Investors in steel stocks should expect some tough times ahead as recessionary threats dampen sector sentiment and prices continue to roller coaster.
While some analysts remain bullish on the sector given prices remain elevated compared with historical levels – and demand is high in key sectors such as autos and housing – others expect steel prices to plummet as economic growth slows.
“Historically, when you look at recessionary periods, steel gets completely annihilated. I fail to see how now is any different,” says Maxim Sytchev, an analyst at National Bank Financial.
And while second-quarter earnings are coming in strong from U.S. producers, “the back half is going to be very different,” he says. Canada’s Algoma Steel Group Inc. ASTL-T is scheduled to report its latest earnings on Wednesday, while Stelco Holdings Inc. STLC-T will report on Aug. 10.
Hamilton-based Stelco, the country’s largest publicly traded steel producer, announced on July 25 that it expects lower steel prices to hit its financial results for the second half of the year. It said third-quarter adjusted EBITDA (earnings before interest, taxes, depreciation and amortization) would be “materially below” the second-quarter numbers and weaken further in the fourth quarter if steel prices continue to drop.
The benchmark hot-rolled coil (HRC) spot price hit a record US$1,945 a short ton last August, owing to a supply-demand imbalance, in particular a shortage of scrap metal used to produce the key commodity used across most industries, including automotive, construction, energy and consumer goods.
The record price was more than four times higher than the multiyear low recorded in August, 2020. The price of HRC then dropped to US$900 at the start of this year, as supply started to pick up, but then surged to US$1,500 as Russia, the world’s third-largest steel exporter, invaded Ukraine, another top 10 exporter of the commodity. The price has since fallen again to about US$850, amid weakening demand. The World Steel Association says global steel output fell 5.9 per cent in June compared with a year ago.
John Anton, economic director at S&P Global Market Intelligence, notes demand for steel is softening, production is falling and prices are sliding.
Mr. Anton says his firm’s research shows the steel industry is normally the hardest hit in a recession, based on historical data. However, he says there are a couple of “wildcards” in the current environment, including low inventory on the auto dealer lots and a housing shortage, which could help prop up demand for steel, even in a recession.
Stelco shares closed Tuesday at $35.53 on the Toronto Stock Exchange, down more than 37 per cent from a record high of $56.99 in March. The stock saw a slight boost on July 27, a day after the company said it would buy back nearly 44 per cent of its outstanding shares in a substantial issuer bid.
Ian Gillies, an analyst at Stifel GMP, says the buyback “makes sense,” but believes it’s unlikely it will be fully subscribed. While the $32.34 offer price is an 8.6-per-cent premium to the previous day’s closing price, it’s below the stock’s year-to-date volume-weighted average price of $40.62, Mr. Gillies wrote in a note.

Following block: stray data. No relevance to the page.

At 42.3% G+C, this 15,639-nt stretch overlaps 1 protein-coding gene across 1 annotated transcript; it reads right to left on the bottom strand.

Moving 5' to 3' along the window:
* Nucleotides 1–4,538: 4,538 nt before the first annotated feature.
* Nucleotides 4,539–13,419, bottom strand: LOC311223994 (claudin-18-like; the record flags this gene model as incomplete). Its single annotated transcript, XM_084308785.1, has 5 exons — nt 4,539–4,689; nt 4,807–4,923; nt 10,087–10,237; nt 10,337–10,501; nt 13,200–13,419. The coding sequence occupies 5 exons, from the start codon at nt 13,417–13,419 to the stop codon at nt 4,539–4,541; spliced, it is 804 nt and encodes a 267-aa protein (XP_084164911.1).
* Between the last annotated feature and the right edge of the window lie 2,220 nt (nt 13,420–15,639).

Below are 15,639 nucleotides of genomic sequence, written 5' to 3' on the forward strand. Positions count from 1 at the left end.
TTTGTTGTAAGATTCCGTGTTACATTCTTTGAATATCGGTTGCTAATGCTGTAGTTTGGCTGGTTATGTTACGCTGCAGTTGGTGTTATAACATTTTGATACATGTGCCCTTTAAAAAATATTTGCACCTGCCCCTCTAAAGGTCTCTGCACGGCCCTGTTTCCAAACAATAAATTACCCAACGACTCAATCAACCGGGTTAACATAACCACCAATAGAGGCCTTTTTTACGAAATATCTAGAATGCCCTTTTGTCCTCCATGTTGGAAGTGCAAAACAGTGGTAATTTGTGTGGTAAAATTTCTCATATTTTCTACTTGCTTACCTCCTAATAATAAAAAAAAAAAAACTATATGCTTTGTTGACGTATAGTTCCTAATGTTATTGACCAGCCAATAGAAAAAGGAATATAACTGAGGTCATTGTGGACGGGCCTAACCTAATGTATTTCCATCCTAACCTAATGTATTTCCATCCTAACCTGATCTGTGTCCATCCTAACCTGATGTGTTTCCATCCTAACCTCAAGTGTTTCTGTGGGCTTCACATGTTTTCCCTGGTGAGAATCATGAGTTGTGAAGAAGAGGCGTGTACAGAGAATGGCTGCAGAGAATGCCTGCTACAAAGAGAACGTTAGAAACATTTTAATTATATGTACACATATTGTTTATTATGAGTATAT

He also cited a lack of clarity around participation by significant shareholders, including Fairfax Financial Holdings Ltd. The buyback could “complicate” the company’s ability to make investments in carbon reduction strategies, he adds, at a time when carbon taxes are set to rise in Canada.
Mr. Gillies has a hold rating on Stelco and a $39 price target “predicated on our view that negative estimate revisions are forthcoming, and we will become more positive on the stock as we see earnings momentum re-emerge.”
Among nine analysts that cover Stelco, four have a hold and five a buy, according to FactSet, and the average price target is $52.97.
David Ocampo, an analyst at Cormark Securities, has a buy rating on Stelco and a $59.50 price target, which he recently lowered from $66. In a July 26 note, he wrote that Stelco is “well-prepared” to generate good cash flows through the remainder of the year despite lower steel prices.
Mr. Ocampo also has a buy rating on Sault Ste. Marie, Ont.-based Algoma Steel and recently lowered his target price on the stock to $18.25 from $21.50, citing lower steel prices. Algoma shares closed at $11.63 on Tuesday, down 33 per cent from $17.27 in November, about three weeks after it returned to the public market.
Mr. Gillies of Stifel recently initiated coverage of Algoma with a “hold” and $16 price target, noting that its investment in a $700-million capital investment to convert its basic oxygen furnace to a more environmentally friendly electric arc furnace will increase its capacity and reduce its risk related to a rising carbon tax in Canada.
According to FactSet, among the five analysts that cover Algoma, four have a buy recommendation and one a hold, and the average price target is $18.10.
The company announced on Tuesday the completion of a $400-million share buyback, or about 27.9 per cent of its float.
Mr. Gillies said both Algoma and Stelco are “well positioned for economic turbulence, which is another key differentiator compared to prior cycles.”
And while both stocks will be challenged in the coming months, Mr. Gillies expects Stelco has the best chance of outperforming over the next 12 months, while Algoma’s corporate strategy, in particular its investment in expanding capacity, “better de-risks the business over the medium term.”
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